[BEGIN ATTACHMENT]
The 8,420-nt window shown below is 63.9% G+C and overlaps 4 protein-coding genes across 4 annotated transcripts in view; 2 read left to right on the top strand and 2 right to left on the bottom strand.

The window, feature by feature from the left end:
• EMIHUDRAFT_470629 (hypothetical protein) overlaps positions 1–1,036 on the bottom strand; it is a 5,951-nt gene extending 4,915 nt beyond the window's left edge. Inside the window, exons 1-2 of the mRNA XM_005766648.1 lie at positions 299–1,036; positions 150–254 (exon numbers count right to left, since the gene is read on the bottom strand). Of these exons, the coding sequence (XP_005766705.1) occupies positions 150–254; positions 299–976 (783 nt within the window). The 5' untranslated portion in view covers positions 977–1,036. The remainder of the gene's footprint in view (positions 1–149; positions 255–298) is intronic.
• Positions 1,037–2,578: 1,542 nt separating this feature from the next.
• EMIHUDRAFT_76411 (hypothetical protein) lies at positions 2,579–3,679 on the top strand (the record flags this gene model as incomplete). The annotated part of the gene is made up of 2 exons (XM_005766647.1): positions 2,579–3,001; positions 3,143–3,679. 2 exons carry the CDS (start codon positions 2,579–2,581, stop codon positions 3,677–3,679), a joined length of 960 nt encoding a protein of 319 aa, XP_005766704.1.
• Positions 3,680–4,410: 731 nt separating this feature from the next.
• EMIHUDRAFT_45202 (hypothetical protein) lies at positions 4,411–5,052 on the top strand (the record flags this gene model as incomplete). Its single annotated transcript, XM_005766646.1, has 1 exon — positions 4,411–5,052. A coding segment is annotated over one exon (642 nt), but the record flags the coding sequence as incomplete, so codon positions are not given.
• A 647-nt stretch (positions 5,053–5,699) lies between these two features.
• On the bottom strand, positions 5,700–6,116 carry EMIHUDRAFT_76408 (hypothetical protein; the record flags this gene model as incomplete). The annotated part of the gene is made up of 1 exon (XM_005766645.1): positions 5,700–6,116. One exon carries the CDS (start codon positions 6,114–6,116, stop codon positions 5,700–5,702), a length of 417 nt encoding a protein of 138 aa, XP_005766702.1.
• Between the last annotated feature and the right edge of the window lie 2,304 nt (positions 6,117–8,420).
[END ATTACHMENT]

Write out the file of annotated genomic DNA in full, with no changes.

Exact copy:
The 8,420-nt window shown below is 63.9% G+C and overlaps 4 protein-coding genes across 4 annotated transcripts in view; 2 read left to right on the top strand and 2 right to left on the bottom strand.

The window, feature by feature from the left end:
• EMIHUDRAFT_470629 (hypothetical protein) overlaps positions 1–1,036 on the bottom strand; it is a 5,951-nt gene extending 4,915 nt beyond the window's left edge. Inside the window, exons 1-2 of the mRNA XM_005766648.1 lie at positions 299–1,036; positions 150–254 (exon numbers count right to left, since the gene is read on the bottom strand). Of these exons, the coding sequence (XP_005766705.1) occupies positions 150–254; positions 299–976 (783 nt within the window). The 5' untranslated portion in view covers positions 977–1,036. The remainder of the gene's footprint in view (positions 1–149; positions 255–298) is intronic.
• Positions 1,037–2,578: 1,542 nt separating this feature from the next.
• EMIHUDRAFT_76411 (hypothetical protein) lies at positions 2,579–3,679 on the top strand (the record flags this gene model as incomplete). The annotated part of the gene is made up of 2 exons (XM_005766647.1): positions 2,579–3,001; positions 3,143–3,679. 2 exons carry the CDS (start codon positions 2,579–2,581, stop codon positions 3,677–3,679), a joined length of 960 nt encoding a protein of 319 aa, XP_005766704.1.
• Positions 3,680–4,410: 731 nt separating this feature from the next.
• EMIHUDRAFT_45202 (hypothetical protein) lies at positions 4,411–5,052 on the top strand (the record flags this gene model as incomplete). Its single annotated transcript, XM_005766646.1, has 1 exon — positions 4,411–5,052. A coding segment is annotated over one exon (642 nt), but the record flags the coding sequence as incomplete, so codon positions are not given.
• A 647-nt stretch (positions 5,053–5,699) lies between these two features.
• On the bottom strand, positions 5,700–6,116 carry EMIHUDRAFT_76408 (hypothetical protein; the record flags this gene model as incomplete). The annotated part of the gene is made up of 1 exon (XM_005766645.1): positions 5,700–6,116. One exon carries the CDS (start codon positions 6,114–6,116, stop codon positions 5,700–5,702), a length of 417 nt encoding a protein of 138 aa, XP_005766702.1.
• Between the last annotated feature and the right edge of the window lie 2,304 nt (positions 6,117–8,420).